Who remembers the days of using rolls of film that we placed inside our cameras, shot 24 or 36 pictures, removed the film, had it developed (probably duplicates) and placed them in a pocket photo album? Those days are long gone. Buying a roll of film? I don’t think so. Now with the technology of digital photos, we have a tendency to shoot away not even realizing that we just shot hundreds of photos at an event or gathering.
When we used rolls of film, the average family shot about 12 rolls of film a year. That’s an average of one roll per month. Today, the average family shoots about 7,000 digital pictures a year. Multiply that by 18 years of your children’s lives. That comes out to about 126,000 photos. Now that’s a big number.
Take a look at these statistics from APPO (Association of Personal Photo Organizers):
- 75% of US households own a digital camera
- 86% of all digital images never leave the camera
- 30.4 billion images are saved a year and very few are printed
- 750 million photos were uploaded to Facebook on New Year’s Day 2011
- Photos are vulnerable to hard drive crashes and technical obsolescence
- Time is destroying home movies and videotapes such as VHS, 8MM, 35 mm, etc.
- Every 2 minutes today, we snap as many photos as the whole of humanity took in the 1800′s. In fact, 10% of all the photos we have were taken in the past 12 months
We are experiencing digital overload. Because we do not have to worry about purchasing film and paying to have it developed, we click our snapshot buttons endlessly. I remember just getting my digital camera and attending my son’s baseball games. They were always so much fun with much activity. In his senior year of high school, his team played at Cooperstown. Needless to say, I got a little carried away and shot over 600 pictures for this one baseball game. By the time the baseball season was over, I had a couple thousand pictures to sort through so I could create his special memory.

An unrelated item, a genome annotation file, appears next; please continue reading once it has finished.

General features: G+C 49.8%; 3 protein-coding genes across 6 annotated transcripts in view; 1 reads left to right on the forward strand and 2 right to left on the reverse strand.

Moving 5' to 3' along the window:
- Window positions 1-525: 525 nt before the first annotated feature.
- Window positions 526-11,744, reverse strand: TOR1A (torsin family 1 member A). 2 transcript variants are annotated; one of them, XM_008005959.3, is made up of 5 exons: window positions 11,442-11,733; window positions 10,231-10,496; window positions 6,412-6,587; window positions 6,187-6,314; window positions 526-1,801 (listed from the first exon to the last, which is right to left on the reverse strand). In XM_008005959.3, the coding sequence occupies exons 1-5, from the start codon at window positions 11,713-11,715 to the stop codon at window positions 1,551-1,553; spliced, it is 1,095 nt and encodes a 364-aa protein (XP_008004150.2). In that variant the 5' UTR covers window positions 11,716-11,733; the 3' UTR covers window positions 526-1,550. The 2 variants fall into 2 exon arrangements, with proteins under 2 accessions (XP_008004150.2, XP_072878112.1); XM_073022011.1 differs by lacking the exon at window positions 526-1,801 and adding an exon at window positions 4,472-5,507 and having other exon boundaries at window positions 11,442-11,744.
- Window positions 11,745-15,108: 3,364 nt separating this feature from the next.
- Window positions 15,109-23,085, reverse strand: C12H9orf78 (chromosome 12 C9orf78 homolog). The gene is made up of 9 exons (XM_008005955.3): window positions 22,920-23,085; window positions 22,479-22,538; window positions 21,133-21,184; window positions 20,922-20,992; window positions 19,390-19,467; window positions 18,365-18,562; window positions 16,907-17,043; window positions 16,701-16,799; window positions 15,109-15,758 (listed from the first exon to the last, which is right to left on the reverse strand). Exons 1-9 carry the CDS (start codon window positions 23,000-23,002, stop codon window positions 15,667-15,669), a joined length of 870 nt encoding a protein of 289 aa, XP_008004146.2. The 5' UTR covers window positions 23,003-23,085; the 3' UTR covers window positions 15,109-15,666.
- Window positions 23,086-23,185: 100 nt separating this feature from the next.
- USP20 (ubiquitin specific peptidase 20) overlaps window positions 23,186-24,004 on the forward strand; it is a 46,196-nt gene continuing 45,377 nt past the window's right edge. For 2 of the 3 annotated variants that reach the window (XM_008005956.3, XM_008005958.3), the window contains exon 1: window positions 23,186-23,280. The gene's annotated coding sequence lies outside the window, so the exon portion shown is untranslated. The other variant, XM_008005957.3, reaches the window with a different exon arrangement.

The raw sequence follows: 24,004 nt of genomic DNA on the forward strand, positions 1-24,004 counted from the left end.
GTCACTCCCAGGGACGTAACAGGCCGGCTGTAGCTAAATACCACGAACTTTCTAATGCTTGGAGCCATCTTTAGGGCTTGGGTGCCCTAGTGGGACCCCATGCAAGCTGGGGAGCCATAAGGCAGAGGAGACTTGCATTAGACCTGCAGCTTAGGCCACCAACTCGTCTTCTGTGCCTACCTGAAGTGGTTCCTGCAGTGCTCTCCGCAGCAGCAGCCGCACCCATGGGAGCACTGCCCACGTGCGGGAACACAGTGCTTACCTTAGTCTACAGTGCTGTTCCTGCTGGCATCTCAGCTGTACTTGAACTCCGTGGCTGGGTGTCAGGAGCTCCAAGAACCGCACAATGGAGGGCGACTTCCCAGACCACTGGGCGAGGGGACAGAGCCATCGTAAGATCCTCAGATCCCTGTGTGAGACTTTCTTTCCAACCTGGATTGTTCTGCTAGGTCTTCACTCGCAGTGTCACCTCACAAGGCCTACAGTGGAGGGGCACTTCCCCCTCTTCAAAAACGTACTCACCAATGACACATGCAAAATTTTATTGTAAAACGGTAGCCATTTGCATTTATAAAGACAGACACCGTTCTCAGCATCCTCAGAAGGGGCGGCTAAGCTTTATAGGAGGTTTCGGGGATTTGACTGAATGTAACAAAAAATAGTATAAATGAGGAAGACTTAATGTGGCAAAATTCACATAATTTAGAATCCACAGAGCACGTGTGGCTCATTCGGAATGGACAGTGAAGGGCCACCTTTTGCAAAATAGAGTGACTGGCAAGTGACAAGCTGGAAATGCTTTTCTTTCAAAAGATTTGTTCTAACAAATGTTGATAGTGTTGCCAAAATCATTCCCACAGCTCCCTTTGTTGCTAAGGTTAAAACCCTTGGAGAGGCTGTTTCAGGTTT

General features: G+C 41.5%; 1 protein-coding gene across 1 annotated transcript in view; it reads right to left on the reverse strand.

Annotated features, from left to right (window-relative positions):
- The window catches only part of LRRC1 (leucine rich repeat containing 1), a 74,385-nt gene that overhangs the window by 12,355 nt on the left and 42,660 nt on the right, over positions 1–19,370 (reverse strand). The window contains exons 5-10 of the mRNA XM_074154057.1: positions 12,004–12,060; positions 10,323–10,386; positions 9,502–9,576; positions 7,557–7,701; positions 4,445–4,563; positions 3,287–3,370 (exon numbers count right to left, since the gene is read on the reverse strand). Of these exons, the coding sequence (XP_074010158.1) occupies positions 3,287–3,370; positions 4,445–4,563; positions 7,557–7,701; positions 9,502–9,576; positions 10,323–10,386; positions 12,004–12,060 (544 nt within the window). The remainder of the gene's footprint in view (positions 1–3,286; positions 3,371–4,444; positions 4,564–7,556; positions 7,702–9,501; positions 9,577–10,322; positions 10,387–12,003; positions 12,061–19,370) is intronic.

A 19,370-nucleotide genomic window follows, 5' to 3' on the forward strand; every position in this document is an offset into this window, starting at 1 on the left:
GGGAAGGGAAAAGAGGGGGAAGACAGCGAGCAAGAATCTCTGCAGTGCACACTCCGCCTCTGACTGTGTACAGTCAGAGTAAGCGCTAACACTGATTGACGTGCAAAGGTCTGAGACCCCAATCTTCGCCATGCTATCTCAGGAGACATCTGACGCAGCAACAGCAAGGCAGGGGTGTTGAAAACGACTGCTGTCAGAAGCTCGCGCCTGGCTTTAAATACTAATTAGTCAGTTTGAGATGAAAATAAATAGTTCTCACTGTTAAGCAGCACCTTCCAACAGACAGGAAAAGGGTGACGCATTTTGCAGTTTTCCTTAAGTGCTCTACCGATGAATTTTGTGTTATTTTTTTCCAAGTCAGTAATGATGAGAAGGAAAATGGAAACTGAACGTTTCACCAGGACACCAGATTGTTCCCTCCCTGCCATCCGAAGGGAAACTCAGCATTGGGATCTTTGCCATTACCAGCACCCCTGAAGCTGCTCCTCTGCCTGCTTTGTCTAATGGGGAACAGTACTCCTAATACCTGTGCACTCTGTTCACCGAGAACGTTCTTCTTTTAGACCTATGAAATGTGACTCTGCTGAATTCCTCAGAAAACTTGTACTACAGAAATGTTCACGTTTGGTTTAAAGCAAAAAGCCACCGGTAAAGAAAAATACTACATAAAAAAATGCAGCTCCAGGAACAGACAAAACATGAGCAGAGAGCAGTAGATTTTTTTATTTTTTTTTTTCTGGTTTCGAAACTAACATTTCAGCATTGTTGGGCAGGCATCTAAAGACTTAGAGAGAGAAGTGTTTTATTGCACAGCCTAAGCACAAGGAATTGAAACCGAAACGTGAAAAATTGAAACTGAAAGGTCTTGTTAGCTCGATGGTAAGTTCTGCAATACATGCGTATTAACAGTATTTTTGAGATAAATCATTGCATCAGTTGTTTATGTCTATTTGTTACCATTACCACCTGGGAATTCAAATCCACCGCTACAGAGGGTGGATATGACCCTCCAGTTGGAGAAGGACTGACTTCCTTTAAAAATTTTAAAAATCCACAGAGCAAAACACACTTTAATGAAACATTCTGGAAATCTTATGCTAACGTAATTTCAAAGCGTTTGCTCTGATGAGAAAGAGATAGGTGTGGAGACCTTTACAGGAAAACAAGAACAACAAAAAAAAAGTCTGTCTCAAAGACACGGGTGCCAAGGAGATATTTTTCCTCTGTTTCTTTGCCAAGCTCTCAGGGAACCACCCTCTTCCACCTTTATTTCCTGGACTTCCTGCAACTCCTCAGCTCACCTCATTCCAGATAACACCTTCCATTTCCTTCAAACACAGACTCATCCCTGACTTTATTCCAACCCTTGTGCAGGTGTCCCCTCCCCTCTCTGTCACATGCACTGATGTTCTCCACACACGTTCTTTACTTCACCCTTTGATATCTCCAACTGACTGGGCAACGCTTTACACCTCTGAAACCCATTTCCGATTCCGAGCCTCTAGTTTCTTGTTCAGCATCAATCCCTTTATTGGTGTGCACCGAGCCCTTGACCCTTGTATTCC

So, how can we manage our digital overload? Here are some tips you can apply to bring order to your digital photos.
- To start, be sure all your photos are off your phones, tablets and old computers and stored in one designated place.
- Once you have all your photos in one place on one computer, be sure to back it up. We, as Photo Organizers, recommend two back up places. One could be in the cloud and the other on an External Hard Drive (EHD). Or if you don’t like the cloud, then store on two different EHDs. If you purchase two EHDs at the same time and they are from the same manufacturer and one becomes defective, then you will probably have a problem with both.
- Next, apply the ABCs of Photo Organizing to your photos. This is a method that will help you sort and purge your photos. A is for Album. These are the photos that you want to put in an Album. They are the ones that tell a story. B is for those photos that you want to keep, just not in an album. You would store them in an “archival safe” photo box. C is for can … as in trash can. They are photos that are blurry, fuzzy or undefined. They can be pictures of scenery you don’t even know where it is or places you didn’t even go to. Many times we inherit our parent’s photos, and their collection includes vacations that are meaningless to us. Toss those.
- Rename your photos. Having them identified by the assigned photo number is not a helpful way to search for them when needed. Renaming them will make your search easier. You could put the year first, event second and name of person last. As an example: 2012GraduationLeslie. This way when you want to search for Leslie’s Graduation pictures you can put Leslie and Graduation in the search bar and up they will come.
- Create folders once you have identified the photos and move them into their appropriate folder. Name the folders accordingly. If you want a folder that has all of Leslie’s pictures in them, then the name of the folder would be LeslieJones for example. But then inside that main folder you will have sub folders. One would be Graduation.
- Storing your photos on Facebook is not the way to go. First, Facebook downgrades your photo. So if you want to retrieve them back, they will be of lesser quality. Secondly, those photos that are on Facebook are the rights of others to use or share. So putting a few photos on your page is ok but I would highly recommend not your whole collection.
- Know this … inaction will lead to loss. You cannot ignore your digital photos, and think nothing will ever happen. Your risks are high that you will loose them. There is no guaranteed way to 100% preserve your digitals photos, however these are ways to lessen the risk.
- Once you shoot photos at an event, quickly go through your camera and delete those that aren’t worth saving.
- The next step is to upload those photos to your computer, create a folder and identify each photo.
- Remember … shoot, cherish and share your photos, and make those precious memories.
Still feeling overwhelmed with your digital photos even after following these organizational tips? Let’s connect.
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Professional Organizer & Certified Photo & Home Movie Organizer